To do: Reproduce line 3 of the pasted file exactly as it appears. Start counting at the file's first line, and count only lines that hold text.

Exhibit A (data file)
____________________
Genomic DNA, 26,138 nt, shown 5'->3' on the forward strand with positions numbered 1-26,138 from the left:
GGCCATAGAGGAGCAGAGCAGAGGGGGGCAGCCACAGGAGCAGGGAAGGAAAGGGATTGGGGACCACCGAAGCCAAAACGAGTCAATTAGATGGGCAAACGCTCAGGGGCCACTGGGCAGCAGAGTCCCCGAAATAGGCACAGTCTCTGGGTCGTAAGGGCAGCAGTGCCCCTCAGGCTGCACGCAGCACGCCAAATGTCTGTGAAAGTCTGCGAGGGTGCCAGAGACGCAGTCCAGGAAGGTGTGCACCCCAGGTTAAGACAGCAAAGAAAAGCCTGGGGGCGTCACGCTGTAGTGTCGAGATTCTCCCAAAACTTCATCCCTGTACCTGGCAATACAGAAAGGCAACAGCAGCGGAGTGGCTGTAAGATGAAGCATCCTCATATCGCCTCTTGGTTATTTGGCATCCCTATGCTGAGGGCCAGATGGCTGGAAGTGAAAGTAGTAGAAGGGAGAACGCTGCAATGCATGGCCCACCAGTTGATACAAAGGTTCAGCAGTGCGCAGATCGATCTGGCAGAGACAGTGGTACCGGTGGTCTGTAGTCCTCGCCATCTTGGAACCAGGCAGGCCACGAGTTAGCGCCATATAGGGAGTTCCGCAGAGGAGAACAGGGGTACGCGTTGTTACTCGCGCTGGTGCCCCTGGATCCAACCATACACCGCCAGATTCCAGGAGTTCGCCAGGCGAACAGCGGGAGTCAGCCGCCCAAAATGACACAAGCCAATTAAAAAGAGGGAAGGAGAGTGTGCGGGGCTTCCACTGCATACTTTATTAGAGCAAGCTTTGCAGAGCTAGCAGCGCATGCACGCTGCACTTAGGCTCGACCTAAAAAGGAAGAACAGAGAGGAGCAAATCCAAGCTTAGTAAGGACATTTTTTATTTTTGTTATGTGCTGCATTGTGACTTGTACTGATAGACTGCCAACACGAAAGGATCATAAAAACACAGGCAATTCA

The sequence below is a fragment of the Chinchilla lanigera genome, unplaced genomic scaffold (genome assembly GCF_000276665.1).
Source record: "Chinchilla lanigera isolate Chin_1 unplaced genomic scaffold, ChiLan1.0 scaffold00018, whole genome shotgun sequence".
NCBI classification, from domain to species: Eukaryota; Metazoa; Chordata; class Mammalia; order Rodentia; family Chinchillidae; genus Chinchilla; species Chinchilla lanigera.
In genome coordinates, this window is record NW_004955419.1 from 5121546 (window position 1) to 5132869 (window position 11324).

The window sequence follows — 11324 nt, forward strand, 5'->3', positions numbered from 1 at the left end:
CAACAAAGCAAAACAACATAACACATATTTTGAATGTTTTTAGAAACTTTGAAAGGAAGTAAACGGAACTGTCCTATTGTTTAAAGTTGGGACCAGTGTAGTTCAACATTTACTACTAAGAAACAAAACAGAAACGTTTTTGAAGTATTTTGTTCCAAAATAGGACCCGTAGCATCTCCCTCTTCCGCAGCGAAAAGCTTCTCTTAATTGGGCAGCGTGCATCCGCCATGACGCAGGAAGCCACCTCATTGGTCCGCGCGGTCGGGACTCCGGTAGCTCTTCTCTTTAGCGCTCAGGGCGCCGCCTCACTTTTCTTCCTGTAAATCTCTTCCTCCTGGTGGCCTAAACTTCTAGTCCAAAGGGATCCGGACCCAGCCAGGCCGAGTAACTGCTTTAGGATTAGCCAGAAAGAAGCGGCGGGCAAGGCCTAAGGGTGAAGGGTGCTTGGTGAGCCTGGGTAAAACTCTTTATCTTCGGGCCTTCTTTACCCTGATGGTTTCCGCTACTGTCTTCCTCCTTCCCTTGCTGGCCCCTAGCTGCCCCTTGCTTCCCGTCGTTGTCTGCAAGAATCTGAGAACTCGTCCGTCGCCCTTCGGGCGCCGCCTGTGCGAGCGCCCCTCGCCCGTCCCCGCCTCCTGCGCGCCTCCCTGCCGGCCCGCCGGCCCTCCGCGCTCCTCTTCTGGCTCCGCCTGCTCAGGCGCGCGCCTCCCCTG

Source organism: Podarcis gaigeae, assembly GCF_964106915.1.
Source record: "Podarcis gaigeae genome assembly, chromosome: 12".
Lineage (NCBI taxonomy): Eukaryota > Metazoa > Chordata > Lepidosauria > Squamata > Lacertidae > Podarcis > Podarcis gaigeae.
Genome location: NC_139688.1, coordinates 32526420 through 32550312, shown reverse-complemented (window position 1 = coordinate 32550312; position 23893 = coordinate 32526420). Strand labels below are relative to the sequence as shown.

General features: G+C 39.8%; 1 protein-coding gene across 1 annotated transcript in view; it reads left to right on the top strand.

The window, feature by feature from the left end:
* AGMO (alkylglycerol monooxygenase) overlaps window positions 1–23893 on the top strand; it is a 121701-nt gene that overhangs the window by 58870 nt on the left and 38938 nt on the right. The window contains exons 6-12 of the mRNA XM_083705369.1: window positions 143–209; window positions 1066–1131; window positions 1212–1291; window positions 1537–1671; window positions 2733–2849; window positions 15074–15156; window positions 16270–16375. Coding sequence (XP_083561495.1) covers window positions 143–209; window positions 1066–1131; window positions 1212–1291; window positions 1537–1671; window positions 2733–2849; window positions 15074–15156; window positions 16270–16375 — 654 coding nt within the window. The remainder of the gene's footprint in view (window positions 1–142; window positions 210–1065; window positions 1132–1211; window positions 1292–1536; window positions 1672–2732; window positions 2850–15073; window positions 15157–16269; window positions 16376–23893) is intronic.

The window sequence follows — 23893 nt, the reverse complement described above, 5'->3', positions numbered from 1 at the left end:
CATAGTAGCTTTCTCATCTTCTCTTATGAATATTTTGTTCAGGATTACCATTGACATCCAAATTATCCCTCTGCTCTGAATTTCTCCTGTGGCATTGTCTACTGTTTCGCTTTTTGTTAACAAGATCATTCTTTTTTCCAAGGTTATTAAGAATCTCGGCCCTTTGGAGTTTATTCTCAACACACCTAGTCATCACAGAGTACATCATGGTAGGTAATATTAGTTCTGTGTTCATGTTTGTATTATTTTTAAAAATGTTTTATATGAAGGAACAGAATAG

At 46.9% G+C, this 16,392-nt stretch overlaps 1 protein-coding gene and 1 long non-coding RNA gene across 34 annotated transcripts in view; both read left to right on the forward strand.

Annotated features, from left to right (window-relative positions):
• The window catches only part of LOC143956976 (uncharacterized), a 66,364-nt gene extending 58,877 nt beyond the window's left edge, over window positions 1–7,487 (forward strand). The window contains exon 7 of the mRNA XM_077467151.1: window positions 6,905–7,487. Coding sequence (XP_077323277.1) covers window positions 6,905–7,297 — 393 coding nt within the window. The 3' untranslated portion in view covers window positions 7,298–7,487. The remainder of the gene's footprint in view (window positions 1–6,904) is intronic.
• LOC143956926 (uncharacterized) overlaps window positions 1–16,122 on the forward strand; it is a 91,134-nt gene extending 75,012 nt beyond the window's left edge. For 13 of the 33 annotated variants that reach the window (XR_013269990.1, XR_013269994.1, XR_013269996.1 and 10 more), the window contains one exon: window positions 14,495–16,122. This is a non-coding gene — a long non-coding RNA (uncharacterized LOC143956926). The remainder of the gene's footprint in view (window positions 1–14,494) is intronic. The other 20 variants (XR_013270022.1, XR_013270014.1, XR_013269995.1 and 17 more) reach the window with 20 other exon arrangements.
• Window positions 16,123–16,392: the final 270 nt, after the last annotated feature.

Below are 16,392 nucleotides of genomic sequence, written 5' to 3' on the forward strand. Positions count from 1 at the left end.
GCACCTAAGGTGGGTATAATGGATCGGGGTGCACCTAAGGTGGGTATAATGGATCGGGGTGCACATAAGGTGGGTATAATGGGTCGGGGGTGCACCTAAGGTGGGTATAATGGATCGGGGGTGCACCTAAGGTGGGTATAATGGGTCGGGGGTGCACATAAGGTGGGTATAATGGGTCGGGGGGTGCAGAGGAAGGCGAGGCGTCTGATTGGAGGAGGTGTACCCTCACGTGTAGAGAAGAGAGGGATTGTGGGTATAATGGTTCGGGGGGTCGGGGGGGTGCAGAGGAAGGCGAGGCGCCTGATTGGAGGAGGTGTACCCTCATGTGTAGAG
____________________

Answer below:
The sequence below is a fragment of the Chinchilla lanigera genome, unplaced genomic scaffold (genome assembly GCF_000276665.1).